Look, perplexing stuff happens on Twitter all the time, as anyone who follows a proportion of the parliamentary press gallery knows. And the plethora of awards shows at this time of year? I have no idea.

American Football is not my favourite sport, and I like a good troll as much as anyone, but  this line of humour in moribund. All the jokes have been done, team.

So how about we raise the bar? I challenge the non-sport interested to do something funnier and more original with this material. Or even watch a bit to see what’s going on.

Look, sport can be wonderful – look how happy this guy is.

Screen Shot 2015-02-01 at 9.42.25 pm

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Don’t like sport? Get better jokes

Links on Friday

So much to enjoy here. The Beige. Richie commentating. Hadlee’s restrained chat. Botham having no idea what’s going on, but appearing pretty comfortable with it. Hadlee eventually getting bored with swinging it all around Botham’s bat and setting him up like a Vegas card counter. A typically un-sunsmart 80s crowd. The duck. Just watch.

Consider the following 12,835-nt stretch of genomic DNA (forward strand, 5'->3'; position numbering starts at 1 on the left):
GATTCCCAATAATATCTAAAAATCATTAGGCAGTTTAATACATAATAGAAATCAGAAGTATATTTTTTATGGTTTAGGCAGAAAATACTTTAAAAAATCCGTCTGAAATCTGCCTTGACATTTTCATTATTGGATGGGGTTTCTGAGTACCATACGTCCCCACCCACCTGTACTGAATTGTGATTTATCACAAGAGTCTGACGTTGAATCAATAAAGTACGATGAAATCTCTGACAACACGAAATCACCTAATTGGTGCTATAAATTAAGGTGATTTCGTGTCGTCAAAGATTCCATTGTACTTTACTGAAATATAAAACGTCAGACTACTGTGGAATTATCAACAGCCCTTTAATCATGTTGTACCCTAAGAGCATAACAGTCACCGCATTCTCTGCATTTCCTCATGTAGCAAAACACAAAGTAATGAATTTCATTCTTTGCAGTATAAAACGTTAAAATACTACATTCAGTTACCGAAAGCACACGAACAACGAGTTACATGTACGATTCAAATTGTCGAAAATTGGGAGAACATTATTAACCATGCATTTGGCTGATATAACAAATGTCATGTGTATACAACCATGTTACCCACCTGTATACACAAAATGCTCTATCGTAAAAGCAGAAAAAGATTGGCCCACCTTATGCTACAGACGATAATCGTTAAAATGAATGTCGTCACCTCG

The Guardian’s 50 favourite sport photographs of 2014.

Colorado Rapids / Fulham fan runs batshit Twitter campaign to get promotion / relegation into Major League Soccer. A former political operative, his strategy seems to be exhausting everyone on the internet into submission. No-one get any ideas.

Nike explains how they make their athlete’s signature shoes. And there’s this awesome John McEnroe pic.

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Links on Friday

sportreview.net.nz’s year in shonky mobile phone photos

Here’s a charge around the boundary of what I got up to in 2014, sport-wise. It mainly contains cricket and you can click the pictures to make them bigger if you so desire.

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Above and below – Whangarei’s Cobham Oval is a fine, fine ground, complete with its own ‘little Lord’s’ pavilion. Go visit if you can.

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28K at Eden Park for BLACKCAPS v India – how good is this World Cup going to be?